their recantation statutes are based on N.Y. Penal Law § 210.25 (McKinney 1988),
which is based on the rule enunciated in People v. Ezaugi, 141 N.E.2d 580 (N.Y.
1957). One part of the original Ezaugi rule, the Hanson court pointed out, is that a
successful retraction defense is viable "when no reasonable likelihood exists that
the witness has learned that his perjury is known or may become known to the
authorities." Hanson, 302 N.W.2d at 403 (quoting Ezaugi, 141 N.E.2d at 583)
(emphasis added). This, essentially, is the good-faith standard, which is discussed
later. See infra 87-88 and accompanying text. Thus, the Hanson court believes 
that the exposure of the perjury becomes "manifest" when the defendant knows or
has reason to know that the authorities are or will be aware of the falsification . . . . it
may be important to know whether or not the authorities have already discovered,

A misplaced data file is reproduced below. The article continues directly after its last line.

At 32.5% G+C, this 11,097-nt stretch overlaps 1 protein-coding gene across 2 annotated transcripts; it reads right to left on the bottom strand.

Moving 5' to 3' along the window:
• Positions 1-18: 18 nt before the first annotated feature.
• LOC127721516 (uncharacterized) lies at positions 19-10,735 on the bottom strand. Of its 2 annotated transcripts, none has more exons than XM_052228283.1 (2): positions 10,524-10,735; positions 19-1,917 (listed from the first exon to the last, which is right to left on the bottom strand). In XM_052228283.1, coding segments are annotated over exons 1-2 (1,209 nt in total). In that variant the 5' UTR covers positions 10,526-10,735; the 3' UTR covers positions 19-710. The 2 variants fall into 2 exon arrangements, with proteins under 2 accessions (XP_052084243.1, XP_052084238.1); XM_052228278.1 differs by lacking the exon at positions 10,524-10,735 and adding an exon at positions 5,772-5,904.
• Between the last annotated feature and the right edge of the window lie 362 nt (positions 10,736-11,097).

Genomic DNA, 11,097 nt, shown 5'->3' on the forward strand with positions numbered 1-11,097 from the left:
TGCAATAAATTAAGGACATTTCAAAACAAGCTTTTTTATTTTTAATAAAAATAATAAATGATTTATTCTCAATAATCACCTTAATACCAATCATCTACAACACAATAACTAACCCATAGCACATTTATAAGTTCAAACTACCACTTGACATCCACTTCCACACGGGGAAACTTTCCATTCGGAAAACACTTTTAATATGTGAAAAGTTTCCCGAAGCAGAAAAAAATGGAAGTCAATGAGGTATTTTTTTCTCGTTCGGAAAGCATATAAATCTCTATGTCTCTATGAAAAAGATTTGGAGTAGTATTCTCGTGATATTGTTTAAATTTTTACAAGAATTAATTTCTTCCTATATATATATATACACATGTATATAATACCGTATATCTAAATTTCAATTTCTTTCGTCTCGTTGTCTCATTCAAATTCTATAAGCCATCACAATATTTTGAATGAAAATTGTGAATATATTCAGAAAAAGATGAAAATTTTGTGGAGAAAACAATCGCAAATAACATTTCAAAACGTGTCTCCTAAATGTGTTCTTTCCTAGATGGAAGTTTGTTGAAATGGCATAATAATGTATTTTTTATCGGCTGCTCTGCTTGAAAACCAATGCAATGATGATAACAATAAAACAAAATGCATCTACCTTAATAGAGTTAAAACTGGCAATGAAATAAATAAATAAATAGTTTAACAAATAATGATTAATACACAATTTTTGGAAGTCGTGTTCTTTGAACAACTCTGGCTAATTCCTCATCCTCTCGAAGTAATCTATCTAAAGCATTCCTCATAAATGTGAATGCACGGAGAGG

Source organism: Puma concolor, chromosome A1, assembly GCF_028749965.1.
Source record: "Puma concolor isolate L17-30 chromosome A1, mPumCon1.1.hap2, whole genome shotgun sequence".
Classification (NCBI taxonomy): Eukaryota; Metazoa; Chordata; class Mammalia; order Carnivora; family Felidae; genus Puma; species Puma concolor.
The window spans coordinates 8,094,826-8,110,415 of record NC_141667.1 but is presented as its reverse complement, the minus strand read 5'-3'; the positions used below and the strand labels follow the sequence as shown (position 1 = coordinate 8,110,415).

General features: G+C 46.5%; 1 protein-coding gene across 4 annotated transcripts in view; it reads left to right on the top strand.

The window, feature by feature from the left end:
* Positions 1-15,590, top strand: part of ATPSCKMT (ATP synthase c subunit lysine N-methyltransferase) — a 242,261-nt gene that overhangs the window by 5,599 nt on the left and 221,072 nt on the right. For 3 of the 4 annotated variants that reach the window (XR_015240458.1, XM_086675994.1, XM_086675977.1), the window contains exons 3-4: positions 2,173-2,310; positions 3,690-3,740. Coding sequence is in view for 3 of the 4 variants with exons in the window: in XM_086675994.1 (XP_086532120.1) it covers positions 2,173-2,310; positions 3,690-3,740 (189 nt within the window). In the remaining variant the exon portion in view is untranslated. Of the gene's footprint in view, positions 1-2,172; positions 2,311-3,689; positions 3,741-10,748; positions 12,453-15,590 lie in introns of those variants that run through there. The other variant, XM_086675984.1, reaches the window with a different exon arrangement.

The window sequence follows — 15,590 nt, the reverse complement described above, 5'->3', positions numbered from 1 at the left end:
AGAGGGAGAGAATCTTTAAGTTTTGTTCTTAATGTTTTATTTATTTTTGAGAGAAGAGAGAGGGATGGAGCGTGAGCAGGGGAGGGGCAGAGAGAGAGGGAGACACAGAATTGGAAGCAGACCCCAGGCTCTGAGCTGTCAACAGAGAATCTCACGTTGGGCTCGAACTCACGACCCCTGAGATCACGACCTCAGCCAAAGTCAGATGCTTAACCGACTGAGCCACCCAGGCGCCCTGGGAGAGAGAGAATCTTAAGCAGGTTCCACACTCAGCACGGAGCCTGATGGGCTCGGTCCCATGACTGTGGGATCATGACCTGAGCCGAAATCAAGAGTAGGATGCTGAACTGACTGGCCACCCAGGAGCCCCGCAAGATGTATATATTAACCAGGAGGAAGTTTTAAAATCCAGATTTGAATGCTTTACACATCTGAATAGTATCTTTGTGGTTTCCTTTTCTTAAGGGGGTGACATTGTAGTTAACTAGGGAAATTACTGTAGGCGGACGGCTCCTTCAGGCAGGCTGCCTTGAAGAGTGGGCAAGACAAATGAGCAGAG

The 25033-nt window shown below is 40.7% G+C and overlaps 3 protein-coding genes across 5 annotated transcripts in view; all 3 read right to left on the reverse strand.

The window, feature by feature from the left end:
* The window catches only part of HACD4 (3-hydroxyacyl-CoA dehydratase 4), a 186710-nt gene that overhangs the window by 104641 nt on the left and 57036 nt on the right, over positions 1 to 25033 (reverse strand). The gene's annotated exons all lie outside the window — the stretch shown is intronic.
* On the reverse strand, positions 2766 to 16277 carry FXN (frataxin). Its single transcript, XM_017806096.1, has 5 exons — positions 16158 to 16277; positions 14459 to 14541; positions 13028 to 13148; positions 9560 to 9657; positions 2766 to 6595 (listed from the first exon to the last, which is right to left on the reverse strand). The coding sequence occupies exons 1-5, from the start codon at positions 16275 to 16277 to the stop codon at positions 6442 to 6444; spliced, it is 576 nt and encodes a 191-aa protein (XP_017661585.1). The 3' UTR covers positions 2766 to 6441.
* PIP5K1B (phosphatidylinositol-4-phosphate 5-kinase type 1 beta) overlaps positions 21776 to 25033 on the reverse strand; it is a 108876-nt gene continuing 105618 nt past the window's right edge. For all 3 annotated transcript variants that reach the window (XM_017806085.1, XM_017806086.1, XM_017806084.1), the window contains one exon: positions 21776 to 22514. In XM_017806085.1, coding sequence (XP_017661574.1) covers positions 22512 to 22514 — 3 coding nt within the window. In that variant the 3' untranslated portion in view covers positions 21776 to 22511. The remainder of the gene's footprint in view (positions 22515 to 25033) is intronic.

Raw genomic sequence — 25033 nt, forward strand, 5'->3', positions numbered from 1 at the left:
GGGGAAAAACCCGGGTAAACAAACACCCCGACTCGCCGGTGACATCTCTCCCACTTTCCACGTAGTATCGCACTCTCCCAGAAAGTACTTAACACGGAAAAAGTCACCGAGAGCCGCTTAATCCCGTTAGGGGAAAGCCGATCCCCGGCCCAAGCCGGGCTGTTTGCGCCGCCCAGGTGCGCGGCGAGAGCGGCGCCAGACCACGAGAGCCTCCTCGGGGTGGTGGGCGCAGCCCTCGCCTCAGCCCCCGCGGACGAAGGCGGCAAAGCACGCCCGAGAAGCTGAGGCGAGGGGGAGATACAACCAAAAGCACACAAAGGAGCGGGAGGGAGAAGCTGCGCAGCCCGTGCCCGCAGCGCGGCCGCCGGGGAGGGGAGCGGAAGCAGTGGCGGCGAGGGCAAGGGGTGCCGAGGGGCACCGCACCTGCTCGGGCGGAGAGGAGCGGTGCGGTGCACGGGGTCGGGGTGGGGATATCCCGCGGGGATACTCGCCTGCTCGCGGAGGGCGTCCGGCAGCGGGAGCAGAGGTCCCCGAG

or are certain to discover, the falsification when we are assessing the defendant's
state of mind, but that alone does not determine the validity of the retraction
defense. It is not the state of mind of the authorities that controls. 
Hanson, 302 N.W.2d at 403. 
The federal judiciary shares similar sentiments and interprets this language as
applying to the witness, himself. See, e.g., United States v. Denison, 663 F.2d 611
(5th Cir 1981); United States v. Serimgeour, 636 F.2d 1019 (5th Cir. 1981); United
States v. Tucker, 495 F. Supp. 607 (E.D.N.Y. 1980); United States v. Swainson, 548
F.2d 657 (6th Cir. 1977); United States v. Mazzei, 400 F. Supp. 17 (W.D. Pa. 1975).